When the Berlin Wall fell and Eastern Europe escaped from the shackles of communism, I wrote that we must not forget the enablers, apologists and other "fellow travelers" who helped sustain communism's grip on a sizable portion of humanity for much of the 20th century. I suggested that a "cultural war crimes tribunal" be convened, at which people from academia, the media, government and the clergy who were wrong in their assessment of communism would be forced to confront their mistakes. While not wishing to deprive anyone of his or her right to be wrong, it wouldn't hurt for these people to be held accountable.
That advice was not taken - but today we are presented with another opportunity in the form of scores of false media prophets who predicted disaster should the U.S. military confront and seek to oust the murderous regime of Saddam Hussein. The purpose of a cultural war crimes tribunal would be to remind the public of journalism's many mistakes, as well as the errors of certain politicians and retired generals, and allow it to properly judge their words the next time they feel the urge to prophesy.
National Review Online (www.nationalreview.com) and the Media Research Center (www.mediaresearch.org) have accumulated some of the predictions. In light of developments, they make for hilarious reading - better than a Chinese fortune cookie or the horoscopes.
In no particular order of hilarity or error factor, there was R.W. Apple of the New York Times - who mostly writes about food these days - opining on March 30, just days after the war had begun: "With every passing day, it is more evident that the allies made two gross military misjudgments in concluding that coalition forces could safely bypass Basra and Nasiriya and that Shiite Muslims in Southern Iraq would rise up against Saddam Hussein."
On the same day, Peter Arnett (former contributor to NBC but ousted after his anti-American homily on Iraqi state television) flatly stated, "The first war plan has failed because of Iraqi resistance."
New York Times columnist Maureen Dowd, who sees no good, hears no good and speaks no good concerning this administration, also wrote on March 30: "In cranking up their war plan with expurgated intelligence, the hawks left the ground troops exposed and insufficiently briefed on the fedayeen. Ideology should not shape facts when lives are at stake." Someone please create a plaque with that last statement and send it to every journalist in the country, beginning with Maureen Dowd.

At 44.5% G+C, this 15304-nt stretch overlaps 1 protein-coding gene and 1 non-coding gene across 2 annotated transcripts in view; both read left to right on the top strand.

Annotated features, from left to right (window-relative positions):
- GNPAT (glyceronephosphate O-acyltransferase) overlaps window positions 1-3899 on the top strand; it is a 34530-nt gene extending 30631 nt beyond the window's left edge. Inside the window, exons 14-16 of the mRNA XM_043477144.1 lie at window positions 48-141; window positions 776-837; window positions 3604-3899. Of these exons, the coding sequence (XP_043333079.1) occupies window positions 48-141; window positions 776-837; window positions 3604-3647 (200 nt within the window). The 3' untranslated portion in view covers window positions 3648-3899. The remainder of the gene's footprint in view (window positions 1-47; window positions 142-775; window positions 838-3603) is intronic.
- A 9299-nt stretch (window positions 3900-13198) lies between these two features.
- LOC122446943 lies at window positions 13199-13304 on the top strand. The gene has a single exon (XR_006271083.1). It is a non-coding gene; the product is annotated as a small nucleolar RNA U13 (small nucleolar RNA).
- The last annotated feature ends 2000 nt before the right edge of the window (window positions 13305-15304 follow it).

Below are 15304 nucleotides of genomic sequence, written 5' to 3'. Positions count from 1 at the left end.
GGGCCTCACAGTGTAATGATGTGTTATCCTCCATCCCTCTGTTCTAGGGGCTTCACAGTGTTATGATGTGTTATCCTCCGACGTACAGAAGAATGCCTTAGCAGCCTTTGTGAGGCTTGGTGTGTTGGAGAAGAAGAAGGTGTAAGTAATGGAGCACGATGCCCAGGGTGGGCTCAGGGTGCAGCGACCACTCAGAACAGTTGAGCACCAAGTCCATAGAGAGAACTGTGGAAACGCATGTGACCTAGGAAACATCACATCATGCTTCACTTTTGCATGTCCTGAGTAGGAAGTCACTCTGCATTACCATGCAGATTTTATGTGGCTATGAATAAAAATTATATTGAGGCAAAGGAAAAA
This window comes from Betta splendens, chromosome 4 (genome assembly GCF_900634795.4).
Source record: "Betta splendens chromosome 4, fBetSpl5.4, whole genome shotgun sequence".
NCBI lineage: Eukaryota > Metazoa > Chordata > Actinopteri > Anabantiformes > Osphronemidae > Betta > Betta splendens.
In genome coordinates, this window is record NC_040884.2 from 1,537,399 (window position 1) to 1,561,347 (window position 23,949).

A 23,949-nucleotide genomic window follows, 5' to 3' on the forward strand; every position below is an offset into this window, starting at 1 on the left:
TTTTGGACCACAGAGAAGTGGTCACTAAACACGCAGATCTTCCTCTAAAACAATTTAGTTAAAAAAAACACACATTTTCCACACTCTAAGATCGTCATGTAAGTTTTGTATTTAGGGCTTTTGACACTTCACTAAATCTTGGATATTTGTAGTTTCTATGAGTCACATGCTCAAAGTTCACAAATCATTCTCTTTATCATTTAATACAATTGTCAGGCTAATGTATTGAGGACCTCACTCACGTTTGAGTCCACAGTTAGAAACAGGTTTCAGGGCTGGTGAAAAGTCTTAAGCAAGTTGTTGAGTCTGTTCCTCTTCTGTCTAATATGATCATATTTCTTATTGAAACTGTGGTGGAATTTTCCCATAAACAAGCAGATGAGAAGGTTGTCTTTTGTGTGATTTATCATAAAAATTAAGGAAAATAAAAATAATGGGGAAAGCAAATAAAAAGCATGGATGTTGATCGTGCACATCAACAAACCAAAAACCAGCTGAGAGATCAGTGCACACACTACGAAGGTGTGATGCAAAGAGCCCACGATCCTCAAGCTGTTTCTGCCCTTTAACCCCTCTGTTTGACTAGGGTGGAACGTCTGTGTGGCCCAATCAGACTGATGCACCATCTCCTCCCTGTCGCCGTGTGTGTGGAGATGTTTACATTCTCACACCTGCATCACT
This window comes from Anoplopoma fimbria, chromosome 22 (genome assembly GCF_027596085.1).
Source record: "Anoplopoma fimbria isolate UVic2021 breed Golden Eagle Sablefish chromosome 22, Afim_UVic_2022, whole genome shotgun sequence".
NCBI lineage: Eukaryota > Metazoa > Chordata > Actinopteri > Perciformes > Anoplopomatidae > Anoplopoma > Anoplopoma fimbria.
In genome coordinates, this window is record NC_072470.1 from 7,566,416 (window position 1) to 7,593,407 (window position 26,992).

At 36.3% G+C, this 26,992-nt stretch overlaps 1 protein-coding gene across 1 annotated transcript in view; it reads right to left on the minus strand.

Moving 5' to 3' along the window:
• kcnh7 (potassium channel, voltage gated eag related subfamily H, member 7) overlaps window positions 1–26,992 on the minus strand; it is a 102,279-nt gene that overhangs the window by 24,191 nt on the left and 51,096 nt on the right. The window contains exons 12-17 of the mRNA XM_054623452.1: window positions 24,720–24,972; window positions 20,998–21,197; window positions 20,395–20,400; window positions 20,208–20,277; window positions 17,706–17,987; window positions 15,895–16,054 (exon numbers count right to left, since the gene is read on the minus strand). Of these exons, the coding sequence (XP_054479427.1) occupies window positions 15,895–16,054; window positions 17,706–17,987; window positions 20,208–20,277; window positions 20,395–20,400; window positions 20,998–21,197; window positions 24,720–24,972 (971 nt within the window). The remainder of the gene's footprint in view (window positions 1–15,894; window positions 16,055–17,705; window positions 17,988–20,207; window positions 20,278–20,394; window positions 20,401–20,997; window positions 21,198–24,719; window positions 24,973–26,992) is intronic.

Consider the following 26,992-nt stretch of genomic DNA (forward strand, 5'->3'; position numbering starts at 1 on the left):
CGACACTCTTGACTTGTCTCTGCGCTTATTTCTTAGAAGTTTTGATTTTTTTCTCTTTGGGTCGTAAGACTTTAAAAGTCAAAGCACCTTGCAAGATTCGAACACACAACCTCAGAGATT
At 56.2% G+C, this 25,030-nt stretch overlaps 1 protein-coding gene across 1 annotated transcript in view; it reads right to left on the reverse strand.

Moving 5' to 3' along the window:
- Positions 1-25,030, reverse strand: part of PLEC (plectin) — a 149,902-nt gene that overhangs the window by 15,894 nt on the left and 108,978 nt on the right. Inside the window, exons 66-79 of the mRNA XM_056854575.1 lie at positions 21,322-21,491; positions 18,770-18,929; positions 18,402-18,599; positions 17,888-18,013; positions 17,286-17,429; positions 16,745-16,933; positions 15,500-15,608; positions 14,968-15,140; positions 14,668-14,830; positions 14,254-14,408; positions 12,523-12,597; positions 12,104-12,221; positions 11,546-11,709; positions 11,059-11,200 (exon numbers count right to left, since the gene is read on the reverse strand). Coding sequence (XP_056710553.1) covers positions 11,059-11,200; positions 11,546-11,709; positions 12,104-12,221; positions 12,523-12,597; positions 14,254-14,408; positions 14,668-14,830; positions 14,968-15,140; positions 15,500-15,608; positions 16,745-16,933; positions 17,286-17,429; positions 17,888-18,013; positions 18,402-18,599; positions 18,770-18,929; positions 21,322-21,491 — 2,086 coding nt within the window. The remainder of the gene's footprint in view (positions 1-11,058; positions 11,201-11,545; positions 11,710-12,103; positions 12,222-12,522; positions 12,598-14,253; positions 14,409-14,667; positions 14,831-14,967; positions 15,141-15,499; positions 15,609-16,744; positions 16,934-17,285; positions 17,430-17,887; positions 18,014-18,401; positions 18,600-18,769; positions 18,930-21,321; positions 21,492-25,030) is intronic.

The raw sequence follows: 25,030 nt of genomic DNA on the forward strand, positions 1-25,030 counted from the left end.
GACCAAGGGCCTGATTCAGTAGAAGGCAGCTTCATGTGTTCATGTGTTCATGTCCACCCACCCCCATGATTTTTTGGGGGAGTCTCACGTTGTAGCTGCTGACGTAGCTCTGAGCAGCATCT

My personal favorite is the comment by columnist and TV host Chris Matthews, who wrote last Aug. 25 in the San Francisco Chronicle: "This invasion of Iraq, if it goes off, will join the Bay of Pigs, Vietnam, Desert One and Somalia in the history of military catastrophe."
Barry McCaffrey, a retired U.S. Army general who commanded the 24th Infantry Division 12 years ago during Desert Storm, told the BBC's "Newsnight" program on March 24: "(We) could take, bluntly, a couple to 3,000 casualties." Thankfully, the casualty numbers have been incredibly small.
There were numerous observations from journalists and commentators about the supposed "insufficiency" of troops. There were predictions that the "Arab street" would stage an uprising. There were forecasts that Israel would be drawn into the war when Saddam attacked with Scud missiles.
All of the printed and voiced prophecies should be saved in an archive. When these false prophets again appear, they can be reminded of the error of their previous ways and at least be offered an opportunity to recant and repent. Otherwise, they will return to us in another situation where their expertise will be acknowledged, or taken for granted, but their credibility will be lacking.
If these false media prophets won't "fess up," then let the tribunal begin at an academic institution or in a major television studio. I'll bet it would claim high ratings for the Fox News Channel, which is clobbering its competition precisely because the public recognizes false prophets when it sees them.